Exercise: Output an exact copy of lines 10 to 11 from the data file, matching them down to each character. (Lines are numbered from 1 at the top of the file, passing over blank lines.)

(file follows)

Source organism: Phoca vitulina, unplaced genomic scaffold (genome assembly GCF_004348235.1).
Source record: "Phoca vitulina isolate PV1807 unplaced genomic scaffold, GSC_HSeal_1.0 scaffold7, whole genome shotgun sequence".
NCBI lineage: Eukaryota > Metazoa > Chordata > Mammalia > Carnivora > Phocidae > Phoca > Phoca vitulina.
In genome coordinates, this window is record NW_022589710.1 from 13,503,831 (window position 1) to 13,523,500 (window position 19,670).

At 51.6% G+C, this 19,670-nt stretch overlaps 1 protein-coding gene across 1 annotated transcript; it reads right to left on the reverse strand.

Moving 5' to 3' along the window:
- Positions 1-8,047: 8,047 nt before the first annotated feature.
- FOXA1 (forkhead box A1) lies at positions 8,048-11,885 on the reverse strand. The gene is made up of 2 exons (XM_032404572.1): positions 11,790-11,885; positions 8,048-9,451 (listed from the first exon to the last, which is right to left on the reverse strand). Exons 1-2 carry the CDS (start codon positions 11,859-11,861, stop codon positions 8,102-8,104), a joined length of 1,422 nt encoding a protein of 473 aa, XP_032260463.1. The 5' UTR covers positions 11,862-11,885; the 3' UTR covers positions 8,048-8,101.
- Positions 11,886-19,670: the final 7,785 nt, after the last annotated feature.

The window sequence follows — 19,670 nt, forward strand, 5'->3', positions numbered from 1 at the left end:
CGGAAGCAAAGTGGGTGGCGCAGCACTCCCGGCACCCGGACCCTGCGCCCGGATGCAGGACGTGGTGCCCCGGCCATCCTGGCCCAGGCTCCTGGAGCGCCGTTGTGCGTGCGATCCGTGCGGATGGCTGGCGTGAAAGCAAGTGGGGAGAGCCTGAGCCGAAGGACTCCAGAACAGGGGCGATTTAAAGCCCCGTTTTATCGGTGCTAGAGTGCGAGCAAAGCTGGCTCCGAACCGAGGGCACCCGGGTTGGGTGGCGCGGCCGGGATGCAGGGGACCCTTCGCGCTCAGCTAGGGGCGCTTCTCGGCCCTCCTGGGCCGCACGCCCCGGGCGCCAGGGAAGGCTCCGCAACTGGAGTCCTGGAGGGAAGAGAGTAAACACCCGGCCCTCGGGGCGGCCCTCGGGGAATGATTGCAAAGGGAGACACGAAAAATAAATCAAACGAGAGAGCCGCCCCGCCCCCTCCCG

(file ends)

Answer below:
The window sequence follows — 19,670 nt, forward strand, 5'->3', positions numbered from 1 at the left end:
CGGAAGCAAAGTGGGTGGCGCAGCACTCCCGGCACCCGGACCCTGCGCCCGGATGCAGGACGTGGTGCCCCGGCCATCCTGGCCCAGGCTCCTGGAGCGCCGTTGTGCGTGCGATCCGTGCGGATGGCTGGCGTGAAAGCAAGTGGGGAGAGCCTGAGCCGAAGGACTCCAGAACAGGGGCGATTTAAAGCCCCGTTTTATCGGTGCTAGAGTGCGAGCAAAGCTGGCTCCGAACCGAGGGCACCCGGGTTGGGTGGCGCGGCCGGGATGCAGGGGACCCTTCGCGCTCAGCTAGGGGCGCTTCTCGGCCCTCCTGGGCCGCACGCCCCGGGCGCCAGGGAAGGCTCCGCAACTGGAGTCCTGGAGGGAAGAGAGTAAACACCCGGCCCTCGGGGCGGCCCTCGGGGAATGATTGCAAAGGGAGACACGAAAAATAAATCAAACGAGAGAGCCGCCCCGCCCCCTCCCG